Today on Fix-A-Leak Week, we’re looking at accidental household water wastage in a slightly different way. If you’ve been following our daily posts this week, you’re basically experts yourself on the kind of damage that leaks can cause, both environmentally and fiscally. We’ve been introduced to different types of household leaks and how to manage them. We’ve discovered the impact of our daily usage and undetected leaks on global water supply. We’ve even heard about little Johnny Slaphandle and visualized leaks with some fun (and surprising) comparisons. As we’ve mentioned before, a leaking toilet is one of the leading causes of unintentional water usage in the household. But now, it’s time to talk about the real enemy: a running toilet.

That’s right! That innocent-looking toilet sitting right in your bathroom can do even more damage than we’ve discussed. To put it into perspective, the average leaking toilet wastes around 200 gallons a day. The average running toilet can waste – wait for it! – 200 gallons in a single hour. Don’t believe us?

Let’s investigate the math.

According to Water Management Inc., if we’re dealing with a standard 1.5-gallon toilet that refills in about 30 seconds, each minute opens the gates for at least 3 gallons. Here at nth Solutions, after years of experimental testing and experience, we believe that number is actually closer to 5 gallons a minute. Nonetheless, even the minimal 3 gallons can do the trick: at least 180 gallons an hour means more than 4300 gallons in a day.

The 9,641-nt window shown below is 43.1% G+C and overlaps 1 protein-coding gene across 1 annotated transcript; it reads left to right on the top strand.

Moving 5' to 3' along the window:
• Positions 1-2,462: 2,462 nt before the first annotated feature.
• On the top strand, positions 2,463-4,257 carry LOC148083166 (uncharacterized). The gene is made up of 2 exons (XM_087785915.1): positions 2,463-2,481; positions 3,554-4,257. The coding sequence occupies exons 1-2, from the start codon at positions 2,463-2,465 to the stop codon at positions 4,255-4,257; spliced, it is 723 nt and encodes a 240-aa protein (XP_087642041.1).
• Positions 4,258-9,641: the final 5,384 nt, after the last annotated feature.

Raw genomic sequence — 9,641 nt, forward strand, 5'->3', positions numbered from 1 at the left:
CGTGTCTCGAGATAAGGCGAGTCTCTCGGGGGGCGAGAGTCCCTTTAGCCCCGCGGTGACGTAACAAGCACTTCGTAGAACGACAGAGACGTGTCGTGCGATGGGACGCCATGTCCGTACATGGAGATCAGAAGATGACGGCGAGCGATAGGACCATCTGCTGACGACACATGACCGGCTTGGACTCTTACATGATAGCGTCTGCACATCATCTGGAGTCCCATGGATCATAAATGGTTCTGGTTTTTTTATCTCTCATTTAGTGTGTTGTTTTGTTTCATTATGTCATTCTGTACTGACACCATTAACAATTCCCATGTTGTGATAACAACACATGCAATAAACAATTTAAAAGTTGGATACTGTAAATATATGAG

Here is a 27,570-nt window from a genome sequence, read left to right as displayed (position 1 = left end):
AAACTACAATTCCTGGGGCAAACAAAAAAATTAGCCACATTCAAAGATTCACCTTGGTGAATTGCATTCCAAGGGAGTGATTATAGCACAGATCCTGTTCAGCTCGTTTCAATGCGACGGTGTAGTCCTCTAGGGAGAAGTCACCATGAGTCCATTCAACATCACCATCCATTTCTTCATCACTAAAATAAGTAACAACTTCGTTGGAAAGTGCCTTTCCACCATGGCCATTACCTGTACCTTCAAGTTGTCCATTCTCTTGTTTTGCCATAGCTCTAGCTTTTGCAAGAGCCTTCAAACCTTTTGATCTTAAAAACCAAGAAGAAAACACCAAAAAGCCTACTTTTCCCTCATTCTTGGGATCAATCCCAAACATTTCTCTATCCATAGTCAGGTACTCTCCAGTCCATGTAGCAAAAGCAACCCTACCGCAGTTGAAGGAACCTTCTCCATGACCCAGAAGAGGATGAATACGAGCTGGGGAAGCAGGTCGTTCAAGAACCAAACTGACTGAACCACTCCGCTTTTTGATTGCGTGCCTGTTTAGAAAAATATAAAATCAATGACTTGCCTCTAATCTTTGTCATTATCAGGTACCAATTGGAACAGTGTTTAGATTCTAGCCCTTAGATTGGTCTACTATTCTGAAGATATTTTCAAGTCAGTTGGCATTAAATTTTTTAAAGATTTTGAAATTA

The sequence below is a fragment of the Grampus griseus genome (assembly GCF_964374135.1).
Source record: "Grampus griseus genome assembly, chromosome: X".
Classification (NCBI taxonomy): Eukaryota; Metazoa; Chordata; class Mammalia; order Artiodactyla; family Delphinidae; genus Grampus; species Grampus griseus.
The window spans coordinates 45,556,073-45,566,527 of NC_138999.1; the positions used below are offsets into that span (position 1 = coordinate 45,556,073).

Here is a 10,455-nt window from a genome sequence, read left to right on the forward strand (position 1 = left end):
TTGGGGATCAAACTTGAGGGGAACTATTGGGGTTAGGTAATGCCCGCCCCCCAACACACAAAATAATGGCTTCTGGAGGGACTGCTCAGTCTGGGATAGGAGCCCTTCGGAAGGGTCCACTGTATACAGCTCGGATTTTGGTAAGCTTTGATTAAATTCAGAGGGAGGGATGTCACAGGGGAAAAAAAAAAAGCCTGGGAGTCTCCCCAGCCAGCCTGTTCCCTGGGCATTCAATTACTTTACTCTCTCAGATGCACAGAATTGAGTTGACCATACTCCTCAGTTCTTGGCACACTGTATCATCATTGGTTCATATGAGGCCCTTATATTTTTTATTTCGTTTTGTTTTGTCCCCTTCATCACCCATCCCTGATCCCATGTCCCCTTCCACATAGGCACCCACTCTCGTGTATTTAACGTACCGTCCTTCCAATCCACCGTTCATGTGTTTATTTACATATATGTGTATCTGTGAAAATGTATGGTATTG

And we can even consider the extremes for a second. What if the toilet in question was in that one extra household bathroom in the deep corner of your house that only gets used once in a blue moon, or in this case – once in a month? Listen folks, we know it’s hard to believe – but let’s face it: all catastrophes usually are. And with this hypothetical catastrophe? You could waste almost 130,000 gallons in one month, enough to fill a water tank with a 30-foot diameter and a 25-foot height.